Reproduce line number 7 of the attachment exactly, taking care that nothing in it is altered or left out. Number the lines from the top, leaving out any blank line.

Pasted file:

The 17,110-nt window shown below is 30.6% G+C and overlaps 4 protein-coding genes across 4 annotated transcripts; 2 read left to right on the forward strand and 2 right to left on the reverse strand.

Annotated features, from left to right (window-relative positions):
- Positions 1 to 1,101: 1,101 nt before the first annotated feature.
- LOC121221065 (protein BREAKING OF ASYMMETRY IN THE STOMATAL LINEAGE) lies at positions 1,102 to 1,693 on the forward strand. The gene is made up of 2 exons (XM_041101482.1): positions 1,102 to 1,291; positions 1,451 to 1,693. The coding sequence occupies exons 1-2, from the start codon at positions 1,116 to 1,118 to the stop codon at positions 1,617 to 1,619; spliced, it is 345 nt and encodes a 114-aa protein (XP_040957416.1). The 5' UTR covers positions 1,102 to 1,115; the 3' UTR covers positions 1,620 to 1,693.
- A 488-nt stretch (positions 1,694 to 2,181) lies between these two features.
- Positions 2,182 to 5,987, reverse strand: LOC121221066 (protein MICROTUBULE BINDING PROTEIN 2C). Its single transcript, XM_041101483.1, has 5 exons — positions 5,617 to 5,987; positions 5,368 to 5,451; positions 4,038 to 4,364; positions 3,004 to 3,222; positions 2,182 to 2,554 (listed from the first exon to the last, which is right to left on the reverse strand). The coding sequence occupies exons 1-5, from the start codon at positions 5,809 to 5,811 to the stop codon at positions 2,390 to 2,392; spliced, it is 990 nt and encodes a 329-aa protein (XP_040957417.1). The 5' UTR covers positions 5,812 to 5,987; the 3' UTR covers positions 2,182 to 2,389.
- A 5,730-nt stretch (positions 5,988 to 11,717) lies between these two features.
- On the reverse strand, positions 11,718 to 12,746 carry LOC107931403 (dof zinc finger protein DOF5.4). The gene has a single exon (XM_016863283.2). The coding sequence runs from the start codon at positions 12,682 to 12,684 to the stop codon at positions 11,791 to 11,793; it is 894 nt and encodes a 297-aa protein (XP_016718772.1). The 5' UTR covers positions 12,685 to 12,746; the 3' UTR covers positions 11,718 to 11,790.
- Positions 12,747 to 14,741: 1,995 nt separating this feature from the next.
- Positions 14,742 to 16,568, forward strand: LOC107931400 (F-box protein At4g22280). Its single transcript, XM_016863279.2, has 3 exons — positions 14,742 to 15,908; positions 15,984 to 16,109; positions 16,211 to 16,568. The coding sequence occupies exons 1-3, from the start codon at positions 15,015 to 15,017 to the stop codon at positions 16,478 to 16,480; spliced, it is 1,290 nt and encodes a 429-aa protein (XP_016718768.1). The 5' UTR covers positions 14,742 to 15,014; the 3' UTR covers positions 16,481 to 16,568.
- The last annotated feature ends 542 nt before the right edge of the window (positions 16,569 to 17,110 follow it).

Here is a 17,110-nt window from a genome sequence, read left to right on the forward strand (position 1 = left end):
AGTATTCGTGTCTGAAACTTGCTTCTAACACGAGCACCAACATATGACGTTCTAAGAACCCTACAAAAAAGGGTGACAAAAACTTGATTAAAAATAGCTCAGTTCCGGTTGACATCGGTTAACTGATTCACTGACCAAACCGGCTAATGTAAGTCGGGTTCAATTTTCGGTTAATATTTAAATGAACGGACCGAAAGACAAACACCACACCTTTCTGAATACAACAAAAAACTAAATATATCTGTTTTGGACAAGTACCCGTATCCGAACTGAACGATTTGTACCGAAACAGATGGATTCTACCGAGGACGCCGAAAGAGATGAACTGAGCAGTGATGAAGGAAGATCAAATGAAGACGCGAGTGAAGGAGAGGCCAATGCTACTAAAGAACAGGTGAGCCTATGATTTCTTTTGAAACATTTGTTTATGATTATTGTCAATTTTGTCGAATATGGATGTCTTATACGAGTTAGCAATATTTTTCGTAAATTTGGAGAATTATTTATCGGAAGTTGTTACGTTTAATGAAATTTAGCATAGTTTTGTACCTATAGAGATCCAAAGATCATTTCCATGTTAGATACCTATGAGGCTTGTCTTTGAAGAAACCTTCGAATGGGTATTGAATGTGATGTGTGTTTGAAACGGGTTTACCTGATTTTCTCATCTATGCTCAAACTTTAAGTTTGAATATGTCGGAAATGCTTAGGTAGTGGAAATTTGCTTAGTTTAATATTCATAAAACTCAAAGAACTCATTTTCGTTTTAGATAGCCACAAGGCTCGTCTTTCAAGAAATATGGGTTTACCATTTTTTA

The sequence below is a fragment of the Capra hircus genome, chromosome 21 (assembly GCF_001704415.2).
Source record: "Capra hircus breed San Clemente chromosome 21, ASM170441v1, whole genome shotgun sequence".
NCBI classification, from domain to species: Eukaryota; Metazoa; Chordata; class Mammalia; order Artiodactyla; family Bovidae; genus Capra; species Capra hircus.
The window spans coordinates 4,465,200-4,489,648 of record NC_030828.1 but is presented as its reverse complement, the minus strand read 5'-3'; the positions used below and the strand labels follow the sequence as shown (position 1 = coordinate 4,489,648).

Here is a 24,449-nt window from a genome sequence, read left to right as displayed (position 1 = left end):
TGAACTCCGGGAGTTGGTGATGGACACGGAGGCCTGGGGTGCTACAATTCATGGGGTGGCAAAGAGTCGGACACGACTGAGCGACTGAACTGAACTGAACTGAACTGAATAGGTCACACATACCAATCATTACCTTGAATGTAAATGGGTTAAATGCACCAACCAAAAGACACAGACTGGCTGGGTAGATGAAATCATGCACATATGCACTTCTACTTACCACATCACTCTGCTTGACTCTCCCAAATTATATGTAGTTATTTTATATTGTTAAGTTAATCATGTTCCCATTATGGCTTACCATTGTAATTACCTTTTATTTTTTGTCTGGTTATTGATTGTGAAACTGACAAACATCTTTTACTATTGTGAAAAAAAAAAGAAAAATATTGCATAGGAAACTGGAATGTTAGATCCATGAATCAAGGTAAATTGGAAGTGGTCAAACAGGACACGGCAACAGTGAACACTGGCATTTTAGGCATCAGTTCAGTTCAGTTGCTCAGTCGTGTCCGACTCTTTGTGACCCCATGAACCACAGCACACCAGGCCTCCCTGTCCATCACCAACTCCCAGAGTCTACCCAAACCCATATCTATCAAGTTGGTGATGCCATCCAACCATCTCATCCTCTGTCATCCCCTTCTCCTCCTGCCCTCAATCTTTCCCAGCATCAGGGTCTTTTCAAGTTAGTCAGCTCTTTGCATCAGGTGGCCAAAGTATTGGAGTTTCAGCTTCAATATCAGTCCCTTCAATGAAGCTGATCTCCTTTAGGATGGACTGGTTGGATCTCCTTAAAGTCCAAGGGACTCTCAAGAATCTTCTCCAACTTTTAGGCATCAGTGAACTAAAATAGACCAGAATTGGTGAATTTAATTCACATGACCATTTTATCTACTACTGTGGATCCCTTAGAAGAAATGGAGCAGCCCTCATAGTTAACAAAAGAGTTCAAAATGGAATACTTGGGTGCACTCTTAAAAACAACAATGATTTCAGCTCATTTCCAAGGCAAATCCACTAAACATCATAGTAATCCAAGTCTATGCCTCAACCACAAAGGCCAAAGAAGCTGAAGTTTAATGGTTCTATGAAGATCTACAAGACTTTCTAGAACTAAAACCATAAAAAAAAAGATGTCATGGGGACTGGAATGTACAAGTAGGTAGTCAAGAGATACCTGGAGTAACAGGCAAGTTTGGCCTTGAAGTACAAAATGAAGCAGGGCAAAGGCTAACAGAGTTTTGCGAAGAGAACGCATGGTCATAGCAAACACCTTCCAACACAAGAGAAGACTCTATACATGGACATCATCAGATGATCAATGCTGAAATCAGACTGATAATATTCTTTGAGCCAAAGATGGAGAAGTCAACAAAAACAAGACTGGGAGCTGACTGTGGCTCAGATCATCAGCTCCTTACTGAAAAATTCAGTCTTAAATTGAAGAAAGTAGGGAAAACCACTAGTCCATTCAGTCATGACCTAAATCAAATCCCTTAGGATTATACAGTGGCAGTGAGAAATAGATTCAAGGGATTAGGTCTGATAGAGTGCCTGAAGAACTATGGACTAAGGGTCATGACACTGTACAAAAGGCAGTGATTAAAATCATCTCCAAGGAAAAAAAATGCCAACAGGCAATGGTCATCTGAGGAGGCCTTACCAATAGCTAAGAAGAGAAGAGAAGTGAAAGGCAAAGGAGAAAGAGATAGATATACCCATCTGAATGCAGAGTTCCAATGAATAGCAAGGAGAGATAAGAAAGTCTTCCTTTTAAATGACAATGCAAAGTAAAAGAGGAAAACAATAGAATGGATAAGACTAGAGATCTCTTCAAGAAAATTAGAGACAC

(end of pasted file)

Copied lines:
- A 5,730-nt stretch (positions 5,988 to 11,717) lies between these two features.